Answering USMLE questions correctly requires a profound amount of both knowledge and test-taking skill. While a solid knowledge base is essential for a high score, honing in on how the test is written can help you maximize your performance and eliminate incorrect answers for those questions that you find particularly difficult. Let’s take a deep dive into how a USMLE-style question is written.
The Clinical Vignette
Almost every USMLE-style question is written in a case format and typically follows the same classic order:
Past medical history
The question being asked
Every question has a testable concept that it is trying to test the reader on. Let’s think about how questions are written so we can better understand how to approach them.
Questions are Often Reverse-Engineered
What this means is that many questions writers start with the correct answer and a compelling differential diagnosis. A properly written USMLE question will often have a differential that is highly relevant and something that the clinician must consider when presented with a chief concern. For example:
Tested concept: Pes anserine bursitis occurs in overweight woman and athletes and presents with tenderness to palpation over the medial aspect of the tibia just inferior to the patella.
Answer choices (differential diagnosis):
Per anserine bursitis
Medial meniscus tear
Now, with this differential in mind, the author will create a story that makes the correct answer the most likely diagnosis while making the other diagnoses compelling but less correct. Remember – all answer choices are on a spectrum of correctness. You’ll never see a testable concept of threatened abortion with an answer choice of penile fracture! Similarly, if there is not enough information to make a definitive diagnosis, you should pick the answer choice that is the most epidemiologically plausible.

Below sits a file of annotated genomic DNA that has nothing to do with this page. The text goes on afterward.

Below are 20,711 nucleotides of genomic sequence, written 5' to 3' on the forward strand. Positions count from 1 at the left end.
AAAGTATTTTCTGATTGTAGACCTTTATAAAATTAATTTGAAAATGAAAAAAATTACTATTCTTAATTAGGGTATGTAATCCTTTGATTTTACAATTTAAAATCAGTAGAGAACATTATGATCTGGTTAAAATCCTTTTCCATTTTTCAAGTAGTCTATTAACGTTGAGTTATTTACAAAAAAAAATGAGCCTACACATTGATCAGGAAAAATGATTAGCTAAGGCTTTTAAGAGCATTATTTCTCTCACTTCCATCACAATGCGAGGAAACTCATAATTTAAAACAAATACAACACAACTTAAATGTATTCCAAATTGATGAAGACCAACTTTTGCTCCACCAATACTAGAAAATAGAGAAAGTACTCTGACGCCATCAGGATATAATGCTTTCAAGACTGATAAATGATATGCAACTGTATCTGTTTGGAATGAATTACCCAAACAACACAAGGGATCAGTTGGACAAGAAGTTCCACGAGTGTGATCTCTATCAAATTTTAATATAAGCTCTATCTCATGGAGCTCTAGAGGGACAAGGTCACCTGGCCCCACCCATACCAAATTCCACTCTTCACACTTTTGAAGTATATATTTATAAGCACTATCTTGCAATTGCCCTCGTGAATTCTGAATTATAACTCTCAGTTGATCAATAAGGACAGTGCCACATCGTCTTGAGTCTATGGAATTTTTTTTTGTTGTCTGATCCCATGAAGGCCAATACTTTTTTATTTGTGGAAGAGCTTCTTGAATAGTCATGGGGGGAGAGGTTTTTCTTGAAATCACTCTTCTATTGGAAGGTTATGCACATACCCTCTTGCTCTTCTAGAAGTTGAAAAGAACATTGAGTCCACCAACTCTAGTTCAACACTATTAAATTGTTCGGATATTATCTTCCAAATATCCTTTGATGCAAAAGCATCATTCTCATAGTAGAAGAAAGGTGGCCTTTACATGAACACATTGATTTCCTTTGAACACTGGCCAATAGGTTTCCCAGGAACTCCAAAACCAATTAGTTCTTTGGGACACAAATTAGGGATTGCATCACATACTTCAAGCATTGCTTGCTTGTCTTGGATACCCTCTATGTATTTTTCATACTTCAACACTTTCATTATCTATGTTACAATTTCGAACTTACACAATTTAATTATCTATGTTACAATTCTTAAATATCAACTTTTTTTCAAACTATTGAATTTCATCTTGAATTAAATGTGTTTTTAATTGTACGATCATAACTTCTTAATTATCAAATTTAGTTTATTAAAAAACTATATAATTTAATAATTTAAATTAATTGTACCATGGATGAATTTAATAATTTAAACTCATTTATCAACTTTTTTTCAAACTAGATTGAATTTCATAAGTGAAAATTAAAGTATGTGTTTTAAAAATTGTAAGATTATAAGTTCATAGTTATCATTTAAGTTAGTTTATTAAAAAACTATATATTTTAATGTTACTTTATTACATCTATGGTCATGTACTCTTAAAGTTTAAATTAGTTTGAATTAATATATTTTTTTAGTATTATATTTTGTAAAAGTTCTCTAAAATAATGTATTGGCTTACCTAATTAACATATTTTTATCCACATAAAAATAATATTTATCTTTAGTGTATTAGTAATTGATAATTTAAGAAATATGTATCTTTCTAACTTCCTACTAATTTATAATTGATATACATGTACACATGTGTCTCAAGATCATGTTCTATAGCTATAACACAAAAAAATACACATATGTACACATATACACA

With this in mind, the author will now add in information to the case that makes each diagnosis more or less compelling:
A 22-year-old obese woman presents to her doctor with knee pain. She recently joined her school’s basketball team and felt pain in her knee when she was suddenly pivoting during a play. Since then she has not been able to play basketball secondary to the pain. She states that her knee is in pain and she does not feel comfortable bearing weight on it, and she struggles to go up and down stairs. On physical exam, the patient has profound tenderness on palpation over the superior and medial aspect of the tibia just inferior to the patella. Her gait is stable and does not appear to be antalgic. The rest of her exam is within normal limits. Which of the following is the most likely diagnosis?